Harvard Stem Cell Institute (HSCI) researchers at Dana-Farber Cancer Institute (DFCI) and collaborators at Brigham and Women's Hospital (BWH) have identified a molecular marker in normal breast tissue that can predict a woman's risk for developing breast cancer, the leading cause of death in women with cancer worldwide.
The work, led by HSCI principal faculty member Kornelia Polyak and Rulla Tamimi of BWH, was published in an early online release and in the April 1 issue of Cancer Research.
The study builds on Polyak's earlier research finding that women already identified as having a high risk of developing cancer -- namely those with a mutation called BRCA1 or BRCA2 -- or women who did not give birth before their 30s had a higher number of mammary gland progenitor cells.
In the latest study, Polyak, Tamimi, and their colleagues examined biopsies, some taken as many as four decades ago, from 302 participants in the Nurses' Health Study and the Nurses' Health Study II who had been diagnosed with benign breast disease. The researchers compared tissue from the 69 women who later developed cancer to the tissue from the 233 women who did not. They found that women were five times as likely to develop cancer if they had a higher percentage of Ki67, a molecular marker that identifies proliferating cells, in the cells that line the mammary ducts and milk-producing lobules. These cells, called the mammary epithelium, undergo drastic changes throughout a woman's life, and the majority of breast cancers originate in these tissues.
Doctors already test breast tumors for Ki67 levels, which can inform decisions about treatment, but this is the first time scientists have been able to link Ki67 to precancerous tissue and use it as a predictive tool.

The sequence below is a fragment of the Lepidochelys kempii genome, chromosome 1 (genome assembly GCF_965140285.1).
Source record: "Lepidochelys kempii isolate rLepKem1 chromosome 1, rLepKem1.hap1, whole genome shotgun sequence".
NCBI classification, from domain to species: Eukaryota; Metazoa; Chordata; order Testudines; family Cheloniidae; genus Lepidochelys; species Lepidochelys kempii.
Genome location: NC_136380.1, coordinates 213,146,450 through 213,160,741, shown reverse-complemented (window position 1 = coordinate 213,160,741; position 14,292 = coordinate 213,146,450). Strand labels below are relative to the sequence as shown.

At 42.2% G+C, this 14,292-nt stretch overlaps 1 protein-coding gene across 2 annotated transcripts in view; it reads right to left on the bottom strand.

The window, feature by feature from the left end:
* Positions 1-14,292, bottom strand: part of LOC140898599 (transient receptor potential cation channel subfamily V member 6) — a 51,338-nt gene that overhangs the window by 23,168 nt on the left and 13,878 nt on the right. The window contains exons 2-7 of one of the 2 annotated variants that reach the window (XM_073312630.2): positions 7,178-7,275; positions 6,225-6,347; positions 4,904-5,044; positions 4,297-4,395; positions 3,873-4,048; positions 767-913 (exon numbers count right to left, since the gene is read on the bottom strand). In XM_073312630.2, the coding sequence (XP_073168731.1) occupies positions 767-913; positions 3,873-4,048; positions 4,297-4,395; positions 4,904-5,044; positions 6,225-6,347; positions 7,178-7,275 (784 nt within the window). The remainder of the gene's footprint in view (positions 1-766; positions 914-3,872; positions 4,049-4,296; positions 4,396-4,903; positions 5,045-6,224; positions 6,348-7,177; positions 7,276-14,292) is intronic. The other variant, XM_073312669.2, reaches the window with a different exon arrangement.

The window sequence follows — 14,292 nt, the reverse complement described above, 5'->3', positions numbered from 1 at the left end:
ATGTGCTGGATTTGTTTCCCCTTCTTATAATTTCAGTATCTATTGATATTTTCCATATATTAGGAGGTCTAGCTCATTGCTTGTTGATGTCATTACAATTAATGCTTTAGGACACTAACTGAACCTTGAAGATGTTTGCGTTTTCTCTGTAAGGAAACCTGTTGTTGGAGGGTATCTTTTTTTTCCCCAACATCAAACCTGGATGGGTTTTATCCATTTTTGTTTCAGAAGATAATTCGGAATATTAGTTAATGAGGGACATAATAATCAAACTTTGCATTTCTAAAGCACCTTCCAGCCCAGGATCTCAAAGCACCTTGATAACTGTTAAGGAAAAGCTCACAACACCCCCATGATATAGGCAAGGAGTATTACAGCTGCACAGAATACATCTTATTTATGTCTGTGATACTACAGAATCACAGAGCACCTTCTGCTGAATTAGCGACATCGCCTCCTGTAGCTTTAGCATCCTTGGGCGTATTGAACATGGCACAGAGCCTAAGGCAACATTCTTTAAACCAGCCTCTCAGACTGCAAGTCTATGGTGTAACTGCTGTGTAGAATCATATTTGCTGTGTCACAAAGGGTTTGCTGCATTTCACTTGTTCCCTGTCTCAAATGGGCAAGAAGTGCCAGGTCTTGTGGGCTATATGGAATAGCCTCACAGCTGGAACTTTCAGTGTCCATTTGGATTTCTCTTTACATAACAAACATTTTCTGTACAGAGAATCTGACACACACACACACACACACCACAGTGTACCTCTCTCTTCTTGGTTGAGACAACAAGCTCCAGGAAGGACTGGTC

"Instead of only telling women that they don't have cancer, we could test the biopsies and tell women if they were at high risk or low risk for developing breast cancer in the future," said Polyak, a breast cancer researcher at Dana-Farber and co-senior author of the paper.
"Currently, we are not able to do a very good job at distinguishing women at high and low risk of breast cancer," added co-senior author Tamimi, an associate professor at the Harvard T.H. Chan School of Public Health and Harvard Medical School. "By identifying women at high risk of breast cancer, we can better develop individualized screening and also target risk reducing strategies."
To date, mammograms are the best tool for the early detection, but there are risks associated with screening. False positive and negative results and over-diagnosis could cause psychological distress, delay treatment, or lead to overtreatment, according to the National Cancer Institute (NCI).
Mammography machines also use low doses of radiation. While a single mammogram is unlikely to cause harm, repeated screening can potentially cause cancer, though the NCI writes that the benefits "nearly always outweigh the risks."
"If we can minimize unnecessary radiation for women at low risk, that would be good," said Tamimi.
Screening for Ki67 levels would "be easy to apply in the current setting," said Polyak, though the researchers first want to reproduce the results in an independent cohort of women.
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